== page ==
Sunday, December 2, 2012

Hot Pink Fingernails and Lessons Learned

Act like the sun in love and compassion!
Act like a river in friendship and fraternity!
Act like the night in covering the faults of others!
Act like the soil in humility and selflessness!
Act like dead one in anger and furry!

Either act in accordance with the way you look,
or look in accordance with the way you act!

(Either exist as you are or be as you look.)

Rumi's wisdom lives on and on through his poems and famous quotations.  This poem speaks to me on many levels, but the last line is critical to the topic at hand.  "Either exist as you are or be as you look", which I would summarize to - just be yourself!!

While I would not call myself a "girly girl" I do try to look put together and I enjoy  the occasional (i.e. once or twice a year) pampering manicure.  Before my first trip to Turkey I was running around ragged with split-ends and hang nails.  I had read in Turkey - Culture Smart!  that "When wearing sandals, toenails should be neat and clean.  Turkish women love to have manicures and pedicures." I wanted to make a good first impression, so I thought I'd get myself a little dolled up with a manicure and pedicure the morning before my flight.  I even splurged and did a gel manicure, which stays on for a couple weeks without chipping. 

Oh, but what a mistake that was.

With very limited color choices in the gel nail polish, I tried to find a tasteful pink.  The bottle was no indication of the color inside.  I started to sweat as the manicurist applied the first coat.  I respectfully asked her to switch to a different color after one coat of the first horrid pink.  It was not any better.  I ended up with Barbie-hot-pink fingernails.

The only evidence I have of my poor color choice.  In all the other photos my hands are either strategically behind my back or folded to hide my nails.  
On the drive to the airport I explained to my mom what happened and how I really didn't want to have hot pink fingernails.  "Can you just take it off real quick?"  She asked me.  That was my indication right there of how bad it was - and no, I couldn't just take it off - gel nail polish has to be soaked in acetone for 15+ minutes!  We were driving to the airport!!  Plus, I'd just dropped $30+ bucks on those hot pink pointers, I felt like I needed to at least get a little wear out of them.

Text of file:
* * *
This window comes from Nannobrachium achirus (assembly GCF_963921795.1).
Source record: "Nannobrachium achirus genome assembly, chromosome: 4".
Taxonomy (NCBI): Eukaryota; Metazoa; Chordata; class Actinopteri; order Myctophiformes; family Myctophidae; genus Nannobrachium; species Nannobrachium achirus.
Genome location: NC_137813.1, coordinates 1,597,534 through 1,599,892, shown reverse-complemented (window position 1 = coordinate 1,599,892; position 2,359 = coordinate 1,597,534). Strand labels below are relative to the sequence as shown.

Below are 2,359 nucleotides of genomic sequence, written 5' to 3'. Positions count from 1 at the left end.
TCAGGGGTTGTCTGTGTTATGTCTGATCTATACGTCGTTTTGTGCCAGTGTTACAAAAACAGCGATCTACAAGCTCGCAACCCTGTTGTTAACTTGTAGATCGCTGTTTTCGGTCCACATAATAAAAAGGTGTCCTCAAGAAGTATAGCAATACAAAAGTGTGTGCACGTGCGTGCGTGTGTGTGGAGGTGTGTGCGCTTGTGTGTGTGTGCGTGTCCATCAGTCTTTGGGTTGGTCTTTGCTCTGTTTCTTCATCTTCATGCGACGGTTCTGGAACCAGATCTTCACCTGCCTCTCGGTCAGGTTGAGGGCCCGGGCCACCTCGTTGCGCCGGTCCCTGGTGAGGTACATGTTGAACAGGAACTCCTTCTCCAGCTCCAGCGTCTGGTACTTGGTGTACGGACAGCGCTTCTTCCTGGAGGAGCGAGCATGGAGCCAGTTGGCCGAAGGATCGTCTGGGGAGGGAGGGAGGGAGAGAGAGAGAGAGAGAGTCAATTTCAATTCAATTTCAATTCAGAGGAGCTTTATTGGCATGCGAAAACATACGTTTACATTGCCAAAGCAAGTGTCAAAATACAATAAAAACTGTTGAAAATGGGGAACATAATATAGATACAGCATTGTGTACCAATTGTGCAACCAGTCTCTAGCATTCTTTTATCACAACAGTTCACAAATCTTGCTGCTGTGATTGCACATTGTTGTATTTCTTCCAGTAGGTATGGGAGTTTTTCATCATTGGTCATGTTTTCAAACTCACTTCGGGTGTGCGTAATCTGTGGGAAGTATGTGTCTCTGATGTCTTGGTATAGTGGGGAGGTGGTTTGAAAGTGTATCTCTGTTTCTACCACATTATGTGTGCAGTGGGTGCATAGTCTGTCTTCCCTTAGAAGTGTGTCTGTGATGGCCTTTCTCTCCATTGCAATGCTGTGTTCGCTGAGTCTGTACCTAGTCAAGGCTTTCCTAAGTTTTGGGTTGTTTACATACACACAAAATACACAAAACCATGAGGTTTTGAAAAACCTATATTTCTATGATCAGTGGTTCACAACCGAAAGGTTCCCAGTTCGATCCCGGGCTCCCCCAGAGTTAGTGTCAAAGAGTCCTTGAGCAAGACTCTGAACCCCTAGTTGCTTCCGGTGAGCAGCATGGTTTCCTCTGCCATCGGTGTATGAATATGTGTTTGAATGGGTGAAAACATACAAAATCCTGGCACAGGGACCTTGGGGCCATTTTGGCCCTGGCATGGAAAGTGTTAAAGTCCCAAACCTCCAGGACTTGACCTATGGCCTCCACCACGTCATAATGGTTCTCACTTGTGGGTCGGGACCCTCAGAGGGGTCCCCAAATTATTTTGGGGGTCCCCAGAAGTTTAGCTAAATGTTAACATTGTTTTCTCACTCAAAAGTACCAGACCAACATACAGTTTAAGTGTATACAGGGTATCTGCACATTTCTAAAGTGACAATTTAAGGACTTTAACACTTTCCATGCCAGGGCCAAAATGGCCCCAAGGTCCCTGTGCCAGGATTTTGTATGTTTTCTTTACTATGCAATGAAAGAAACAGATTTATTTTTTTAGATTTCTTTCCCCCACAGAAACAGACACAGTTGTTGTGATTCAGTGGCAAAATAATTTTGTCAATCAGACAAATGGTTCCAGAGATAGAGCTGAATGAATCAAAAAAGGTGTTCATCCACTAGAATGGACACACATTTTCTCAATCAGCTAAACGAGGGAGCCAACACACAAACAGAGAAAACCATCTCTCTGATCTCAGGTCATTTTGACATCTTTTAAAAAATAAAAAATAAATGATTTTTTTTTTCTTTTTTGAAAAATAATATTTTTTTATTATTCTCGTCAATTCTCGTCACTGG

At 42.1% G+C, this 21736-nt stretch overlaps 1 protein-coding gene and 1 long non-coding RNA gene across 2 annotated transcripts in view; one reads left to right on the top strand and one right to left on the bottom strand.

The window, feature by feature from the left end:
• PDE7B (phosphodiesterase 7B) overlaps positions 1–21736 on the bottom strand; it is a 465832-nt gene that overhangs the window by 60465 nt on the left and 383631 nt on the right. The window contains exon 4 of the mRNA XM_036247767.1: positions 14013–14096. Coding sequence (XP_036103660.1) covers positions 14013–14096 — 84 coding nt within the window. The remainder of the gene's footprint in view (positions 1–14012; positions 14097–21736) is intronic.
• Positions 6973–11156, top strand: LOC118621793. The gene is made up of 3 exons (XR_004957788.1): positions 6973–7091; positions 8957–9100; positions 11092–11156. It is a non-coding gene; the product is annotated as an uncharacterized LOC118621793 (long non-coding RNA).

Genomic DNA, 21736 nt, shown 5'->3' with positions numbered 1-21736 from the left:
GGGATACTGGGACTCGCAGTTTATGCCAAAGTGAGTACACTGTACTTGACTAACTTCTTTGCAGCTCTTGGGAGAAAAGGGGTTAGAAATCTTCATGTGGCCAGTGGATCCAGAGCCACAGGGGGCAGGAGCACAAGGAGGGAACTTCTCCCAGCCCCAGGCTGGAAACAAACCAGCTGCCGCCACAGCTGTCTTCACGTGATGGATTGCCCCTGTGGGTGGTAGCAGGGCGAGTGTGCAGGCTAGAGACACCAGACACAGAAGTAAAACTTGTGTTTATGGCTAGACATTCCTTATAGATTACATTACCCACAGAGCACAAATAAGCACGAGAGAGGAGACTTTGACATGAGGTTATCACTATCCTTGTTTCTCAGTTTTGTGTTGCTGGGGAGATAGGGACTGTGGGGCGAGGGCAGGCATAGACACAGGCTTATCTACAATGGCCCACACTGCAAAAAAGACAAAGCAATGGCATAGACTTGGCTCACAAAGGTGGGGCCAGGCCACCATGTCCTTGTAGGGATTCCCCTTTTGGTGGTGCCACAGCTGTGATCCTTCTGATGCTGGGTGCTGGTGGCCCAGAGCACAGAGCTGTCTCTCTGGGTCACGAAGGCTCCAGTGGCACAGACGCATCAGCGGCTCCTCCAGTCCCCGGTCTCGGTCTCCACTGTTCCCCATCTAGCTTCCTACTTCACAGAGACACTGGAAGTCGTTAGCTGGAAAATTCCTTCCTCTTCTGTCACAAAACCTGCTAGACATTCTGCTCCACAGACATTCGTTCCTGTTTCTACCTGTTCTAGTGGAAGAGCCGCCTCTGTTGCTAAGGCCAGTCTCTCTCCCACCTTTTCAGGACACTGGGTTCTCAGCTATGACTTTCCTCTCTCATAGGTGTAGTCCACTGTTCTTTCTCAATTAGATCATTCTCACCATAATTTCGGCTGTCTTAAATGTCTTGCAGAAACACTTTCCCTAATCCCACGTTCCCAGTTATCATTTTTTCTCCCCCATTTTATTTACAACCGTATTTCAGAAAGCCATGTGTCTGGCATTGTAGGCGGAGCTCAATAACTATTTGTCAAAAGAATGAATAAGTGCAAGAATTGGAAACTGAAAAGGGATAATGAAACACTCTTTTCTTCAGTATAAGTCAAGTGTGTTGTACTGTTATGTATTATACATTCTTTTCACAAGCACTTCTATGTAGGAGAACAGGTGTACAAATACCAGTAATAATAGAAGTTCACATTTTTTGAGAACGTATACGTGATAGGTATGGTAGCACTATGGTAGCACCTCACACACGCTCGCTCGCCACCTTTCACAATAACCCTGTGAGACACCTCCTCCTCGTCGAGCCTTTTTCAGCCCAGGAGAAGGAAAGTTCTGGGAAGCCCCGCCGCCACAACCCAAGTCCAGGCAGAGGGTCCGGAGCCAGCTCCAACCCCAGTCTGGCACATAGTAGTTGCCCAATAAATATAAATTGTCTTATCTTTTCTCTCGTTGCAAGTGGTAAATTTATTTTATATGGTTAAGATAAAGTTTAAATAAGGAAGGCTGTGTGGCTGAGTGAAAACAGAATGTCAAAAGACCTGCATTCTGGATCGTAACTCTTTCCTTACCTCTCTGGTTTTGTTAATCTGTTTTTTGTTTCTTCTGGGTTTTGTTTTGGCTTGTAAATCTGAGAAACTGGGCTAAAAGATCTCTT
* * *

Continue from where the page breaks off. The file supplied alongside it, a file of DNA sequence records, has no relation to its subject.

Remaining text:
"Well, it is early summer" my mom replied to my sigh, "pink is festive."  So I decided the pink would stay.

The rest of the trip I felt self conscious of these Barbie fingers that were not my own.  H. was even surprised - "why did you paint your fingernails that color? " he asked.  "You usually don't paint them at all."

"It was a mistake!!  And the Turkish culture book said ladies like to paint their fingernails."  I admitted.

I realized how ignorant that sounded the moment I said it - like a thin, 100-page book could really tell me all the cultural norms of a country.  As we went around town, and as we visited families, I noticed that most ladies did not have their nails painted on a daily basis.  In fact one young woman explained that her daughter's fascination with my neon fingers was because she never painted her own finger nails.

While a book like this can provide some solid information on basic cultural norms, it does not represent the many diverse facets of culture that constitute reality, which cannot actually be written in any one book.

I later learned, as the Turkish-Culture Smart! book failed to mention,  that Muslims have to remove their nail polish to perform the pre-prayer cleansing, called Wudu

As explained here in one of the steps: